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ECU awaits bond issue outcome
GREENVILLE, NC (Oct. 28, 1993) — The East Carolina University community will be holding its breath next Tuesday. That’s the day voters decide if the state sells bonds to finance capital improvements at state university campuses.
“No other day...will be as important,” ECU’s Chancellor Richard R. Eakin told about 200 people attending a Pitt-Greenville Chamber of Commerce program earlier this week.
It was a message that Eakin has delivered repeatedly to community and civic organizations and in radio and television interviews for nearly two months.
Not since the early 1970s when the ECU medical school was the focus of legislative and public opinion debate has an ECU leader played such a diligent role in trying to rally public support. Eakin and other administrators have taken bond message to communities throughout the eastern region.
Students have also lent their support. The Student Government Association produced “Let’s Bond” and “Vote Yes” T-shirts along with “Vote for Your New Library” buttons. Students have also distributed banners and yard signs throughout the community.
At stake, is the construction of a new addition to the J. Y. Joyner Library and the purchase of property that was formerly the home of Greenville’s Rose High School. The property borders the southeast edge of the ECU campus.
About 10 percent of the referendum’s $310 million will go to these two ECU projects. The library addition is $28.9 million while the price tag on the high school property is $5 million.
Both are crucial for ECU’s future development.
The school property is important because it will let ECU move some of its services departments to the perimeter of the campus. This will free up some of the space in the central campus for academic uses. It will also provide more campus parking space and will contribute to ECU’s long-range plan to make the central campus for pedestrians only.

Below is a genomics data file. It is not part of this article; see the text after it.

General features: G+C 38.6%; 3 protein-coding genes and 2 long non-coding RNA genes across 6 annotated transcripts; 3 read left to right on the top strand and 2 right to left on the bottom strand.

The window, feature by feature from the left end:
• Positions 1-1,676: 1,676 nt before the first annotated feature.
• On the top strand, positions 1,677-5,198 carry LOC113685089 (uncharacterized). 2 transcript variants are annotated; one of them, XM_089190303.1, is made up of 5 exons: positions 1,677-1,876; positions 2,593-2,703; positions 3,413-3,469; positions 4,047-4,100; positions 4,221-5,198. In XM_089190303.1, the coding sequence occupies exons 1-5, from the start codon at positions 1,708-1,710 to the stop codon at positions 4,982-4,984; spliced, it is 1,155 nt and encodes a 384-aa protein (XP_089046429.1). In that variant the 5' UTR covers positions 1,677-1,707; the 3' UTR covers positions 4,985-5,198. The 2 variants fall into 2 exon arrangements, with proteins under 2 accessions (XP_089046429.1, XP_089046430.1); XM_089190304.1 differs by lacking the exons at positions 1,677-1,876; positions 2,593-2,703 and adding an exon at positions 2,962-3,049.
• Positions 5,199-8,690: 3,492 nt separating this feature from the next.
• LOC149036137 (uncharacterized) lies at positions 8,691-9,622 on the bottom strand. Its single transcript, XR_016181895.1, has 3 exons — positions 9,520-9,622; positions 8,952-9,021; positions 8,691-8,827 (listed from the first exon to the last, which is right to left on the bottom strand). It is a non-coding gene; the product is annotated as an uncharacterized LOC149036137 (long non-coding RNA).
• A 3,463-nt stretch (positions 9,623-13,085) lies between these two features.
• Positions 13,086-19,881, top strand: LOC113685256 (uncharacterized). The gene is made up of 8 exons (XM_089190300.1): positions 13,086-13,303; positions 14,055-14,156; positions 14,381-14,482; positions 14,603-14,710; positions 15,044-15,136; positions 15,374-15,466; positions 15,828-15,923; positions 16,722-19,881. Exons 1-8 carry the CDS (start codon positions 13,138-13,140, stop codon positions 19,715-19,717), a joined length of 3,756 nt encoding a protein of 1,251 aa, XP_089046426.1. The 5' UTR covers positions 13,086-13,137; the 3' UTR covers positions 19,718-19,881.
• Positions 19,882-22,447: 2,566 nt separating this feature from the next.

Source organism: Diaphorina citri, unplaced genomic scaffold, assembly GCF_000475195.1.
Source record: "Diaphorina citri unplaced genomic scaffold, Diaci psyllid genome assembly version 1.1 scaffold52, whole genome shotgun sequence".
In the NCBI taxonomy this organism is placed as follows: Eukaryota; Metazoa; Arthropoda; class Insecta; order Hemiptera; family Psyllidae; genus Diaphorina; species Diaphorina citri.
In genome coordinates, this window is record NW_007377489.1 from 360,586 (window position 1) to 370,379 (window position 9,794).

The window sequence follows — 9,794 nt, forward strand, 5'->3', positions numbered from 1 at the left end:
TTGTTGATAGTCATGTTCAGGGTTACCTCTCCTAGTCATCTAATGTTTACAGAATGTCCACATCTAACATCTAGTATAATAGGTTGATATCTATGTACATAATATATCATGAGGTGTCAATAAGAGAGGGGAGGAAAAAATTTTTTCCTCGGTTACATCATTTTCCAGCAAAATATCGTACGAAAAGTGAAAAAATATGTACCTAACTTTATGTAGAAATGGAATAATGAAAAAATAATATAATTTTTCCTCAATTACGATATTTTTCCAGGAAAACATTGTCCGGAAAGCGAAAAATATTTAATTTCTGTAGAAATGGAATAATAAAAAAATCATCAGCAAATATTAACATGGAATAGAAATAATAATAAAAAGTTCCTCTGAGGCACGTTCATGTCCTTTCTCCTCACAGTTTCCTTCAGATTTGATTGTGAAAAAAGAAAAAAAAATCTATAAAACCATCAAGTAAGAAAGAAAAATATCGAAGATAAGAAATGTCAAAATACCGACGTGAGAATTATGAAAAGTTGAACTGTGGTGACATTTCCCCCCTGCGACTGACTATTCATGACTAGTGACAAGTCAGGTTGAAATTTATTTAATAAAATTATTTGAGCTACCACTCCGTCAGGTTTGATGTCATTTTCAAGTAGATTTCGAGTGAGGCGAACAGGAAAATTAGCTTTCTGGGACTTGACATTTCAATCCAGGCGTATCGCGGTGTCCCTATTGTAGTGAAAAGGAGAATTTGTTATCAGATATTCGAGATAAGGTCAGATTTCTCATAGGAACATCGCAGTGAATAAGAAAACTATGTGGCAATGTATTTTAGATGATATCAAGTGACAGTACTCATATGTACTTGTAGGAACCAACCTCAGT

Most of the capital improvement funds are earmarked for Joyner Library. Built in 1954 and expanded in 1975, the library has reached a crisis in providing seating space for students and shelf space for books.
Eakin said about 1,000 of ECU’s nearly 18,000 students can find seating in the facility. To add further complications, there is not enough space in the library to house all of its books.
About 75,000 books are stored in an off-campus warehouse. Next year ECU will have to rent an additional warehouse to take care of 30-40 thousand volumes projected for storage next year.
The library’s problems got the attention of an accreditation team that visited the campus last year. While the team from the Southern Association of Colleges and Schools issued accreditation to the ECU, the team’s evaluation expressed concerns over the library facility and requested a follow-up report.
The report, due this October, could only inform the accrediting agency that the library’s funding was finally on the ballot.
The Chancellor said it is “impossible to overstress” the importance of the Joyner Library addition “in terms of our future academic progress and our ability to serve our students and the people of eastern North Carolina.”
The new addition to the library will include an electronics center that will enable communications with many outside agencies including the Library of Congress. It will also allow the library to transmit material obtained from other libraries—or from its own holdings—to libraries throughout
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